Automatic Expungement in Michigan: Certain misdemeanors and felonies to be cleared under new law

By the end of the day Tuesday, some 400,000 Michigan residents will be conviction free.

The Michigan State Police is now streamlining the state's expungement process by searching for and setting aside certain convictions that qualify under the current law. The new automated process will search the state's database for any eligible convictions that can be removed.

According to the state, over a million people could benefit.

There are a number of ways to qualify for an automatic expungement, starting with residents who have up to four misdemeanors that are punishable by 93 days in jail or more after seven years has passed since the sentenced.

For felonies, up to two convictions may be automatically expunged after 10 years since the sentence or when the term of imprisonment ends - which ever comes later.

To check if someone qualifies for automatic expungement, people can use the IChat webpage to see their public record. It costs $10 to use.

MORE: Expungement in Michigan: How to clear your criminal record

For those that don't qualify for the automatic expungement process, there are still other avenues for getting a record cleared. Those individuals should be on the lookout for more expungement fairs hosted by the attorney general's office.

What is Clean Slate?

The new automatic expungement process is the result of work between state police and the Department of Technology, Management, and Budget after the governor signed the Clean Slate package into law in 2020.

The group of bills targeted helping certain people getting convictions set aside.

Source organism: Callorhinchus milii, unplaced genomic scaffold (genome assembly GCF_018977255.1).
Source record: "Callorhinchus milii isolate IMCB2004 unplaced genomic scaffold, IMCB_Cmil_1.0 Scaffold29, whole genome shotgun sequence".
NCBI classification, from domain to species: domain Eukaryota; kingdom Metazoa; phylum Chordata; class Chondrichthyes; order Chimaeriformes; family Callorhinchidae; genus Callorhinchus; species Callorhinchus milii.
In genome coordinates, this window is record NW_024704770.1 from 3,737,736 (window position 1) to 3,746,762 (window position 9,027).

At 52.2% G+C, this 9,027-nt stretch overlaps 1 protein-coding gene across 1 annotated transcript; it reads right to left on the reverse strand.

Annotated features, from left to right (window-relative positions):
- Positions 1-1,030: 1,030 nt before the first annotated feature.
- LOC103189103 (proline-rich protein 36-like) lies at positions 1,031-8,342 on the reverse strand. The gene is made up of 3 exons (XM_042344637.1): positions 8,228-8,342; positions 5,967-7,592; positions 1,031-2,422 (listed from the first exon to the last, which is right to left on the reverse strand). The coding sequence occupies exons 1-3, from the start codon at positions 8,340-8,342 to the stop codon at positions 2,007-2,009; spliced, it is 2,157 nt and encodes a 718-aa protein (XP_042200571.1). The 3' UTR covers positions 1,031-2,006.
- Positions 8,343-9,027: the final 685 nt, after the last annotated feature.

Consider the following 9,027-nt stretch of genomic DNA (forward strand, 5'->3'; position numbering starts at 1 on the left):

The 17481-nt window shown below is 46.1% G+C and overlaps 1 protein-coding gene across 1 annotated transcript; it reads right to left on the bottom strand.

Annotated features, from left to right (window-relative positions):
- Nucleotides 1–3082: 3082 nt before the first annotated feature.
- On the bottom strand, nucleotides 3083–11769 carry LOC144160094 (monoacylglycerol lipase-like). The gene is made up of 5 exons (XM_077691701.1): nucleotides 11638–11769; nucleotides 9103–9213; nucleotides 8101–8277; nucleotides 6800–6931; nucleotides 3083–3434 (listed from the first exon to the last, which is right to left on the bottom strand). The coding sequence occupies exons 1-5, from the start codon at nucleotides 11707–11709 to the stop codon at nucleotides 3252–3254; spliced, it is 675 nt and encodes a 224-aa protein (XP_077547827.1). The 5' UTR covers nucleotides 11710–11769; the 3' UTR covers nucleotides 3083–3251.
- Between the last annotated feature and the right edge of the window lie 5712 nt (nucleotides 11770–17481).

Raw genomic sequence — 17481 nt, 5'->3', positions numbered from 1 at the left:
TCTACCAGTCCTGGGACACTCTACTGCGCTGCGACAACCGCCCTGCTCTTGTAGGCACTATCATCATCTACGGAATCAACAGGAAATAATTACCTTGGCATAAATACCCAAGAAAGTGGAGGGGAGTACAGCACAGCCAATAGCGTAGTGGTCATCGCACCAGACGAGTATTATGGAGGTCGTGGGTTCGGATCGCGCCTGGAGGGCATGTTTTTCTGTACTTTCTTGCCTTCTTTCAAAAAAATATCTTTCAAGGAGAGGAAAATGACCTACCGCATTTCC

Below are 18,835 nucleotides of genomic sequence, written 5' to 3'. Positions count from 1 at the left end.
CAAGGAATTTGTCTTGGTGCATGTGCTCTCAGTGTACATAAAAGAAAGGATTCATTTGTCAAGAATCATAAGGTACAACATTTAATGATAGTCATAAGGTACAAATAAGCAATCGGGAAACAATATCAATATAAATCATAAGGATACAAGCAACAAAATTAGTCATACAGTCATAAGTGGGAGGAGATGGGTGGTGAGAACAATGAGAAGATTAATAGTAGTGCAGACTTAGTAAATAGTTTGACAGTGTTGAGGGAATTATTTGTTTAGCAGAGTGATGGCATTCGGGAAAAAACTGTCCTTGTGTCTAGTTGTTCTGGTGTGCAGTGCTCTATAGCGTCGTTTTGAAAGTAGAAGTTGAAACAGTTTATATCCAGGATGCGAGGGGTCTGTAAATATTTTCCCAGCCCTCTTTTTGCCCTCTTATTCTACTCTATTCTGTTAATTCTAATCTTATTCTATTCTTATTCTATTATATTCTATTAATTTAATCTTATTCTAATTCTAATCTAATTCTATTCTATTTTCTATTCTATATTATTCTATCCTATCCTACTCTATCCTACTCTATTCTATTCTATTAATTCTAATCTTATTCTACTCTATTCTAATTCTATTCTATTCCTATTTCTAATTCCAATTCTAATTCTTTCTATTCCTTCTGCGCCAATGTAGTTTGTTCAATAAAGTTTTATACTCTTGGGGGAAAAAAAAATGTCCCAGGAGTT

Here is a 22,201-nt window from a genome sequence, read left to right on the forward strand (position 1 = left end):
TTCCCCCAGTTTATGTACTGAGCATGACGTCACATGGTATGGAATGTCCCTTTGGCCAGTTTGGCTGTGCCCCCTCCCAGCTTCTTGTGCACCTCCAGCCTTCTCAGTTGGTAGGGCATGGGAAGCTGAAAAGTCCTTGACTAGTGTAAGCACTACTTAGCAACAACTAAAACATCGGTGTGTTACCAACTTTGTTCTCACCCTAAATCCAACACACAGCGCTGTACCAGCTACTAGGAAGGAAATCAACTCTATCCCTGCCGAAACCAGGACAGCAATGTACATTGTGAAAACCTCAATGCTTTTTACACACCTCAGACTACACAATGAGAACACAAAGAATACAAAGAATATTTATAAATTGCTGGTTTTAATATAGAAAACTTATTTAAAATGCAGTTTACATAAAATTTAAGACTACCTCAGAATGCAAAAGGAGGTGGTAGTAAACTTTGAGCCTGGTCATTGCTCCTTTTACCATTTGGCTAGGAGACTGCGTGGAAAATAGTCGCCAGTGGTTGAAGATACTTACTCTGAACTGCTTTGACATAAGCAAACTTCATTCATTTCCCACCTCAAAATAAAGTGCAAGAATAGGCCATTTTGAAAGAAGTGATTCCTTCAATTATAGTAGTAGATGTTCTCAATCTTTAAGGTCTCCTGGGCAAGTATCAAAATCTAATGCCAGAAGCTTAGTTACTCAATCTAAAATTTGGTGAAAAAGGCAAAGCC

It also gave state police the means to scan the criminal data base daily for eligible expungement. 

The process of police notifying the courts begins April 11.

Criteria for automatic expungement

There are three offense types that are eligible for expungement, as well as the number one can have removed and how long they'll have to wait before it can be automatically removed:

  • Misdemeanors punishable by less than 92 days imprisonment, no limit. There's a seven-year waiting period
  • Misdemeanors punishable by 93 days or more imprisonment, not more than four. There's a seven-year waiting period
  • Felonies, not more than two. There's a 10-year waiting period

The waiting period for misdemeanors refers to the amount of time that has passed since the date of the imposition of a sentence.

Convictions that aren't eligible for automatic expungement

There's several crimes that won't be cleared through the automatic process:

  • An assaultive crime
  • A serious misdemeanor
  • A crime of dishonesty
  • Any offense punishible by more than 10 years imprisonment
  • Violation of state laws that include either a minor, vulnerable adult, injury or serious impairment, or death
  • Human trafficking
  • Certain traffic offenses such as if they were intoxicated or caused injury or death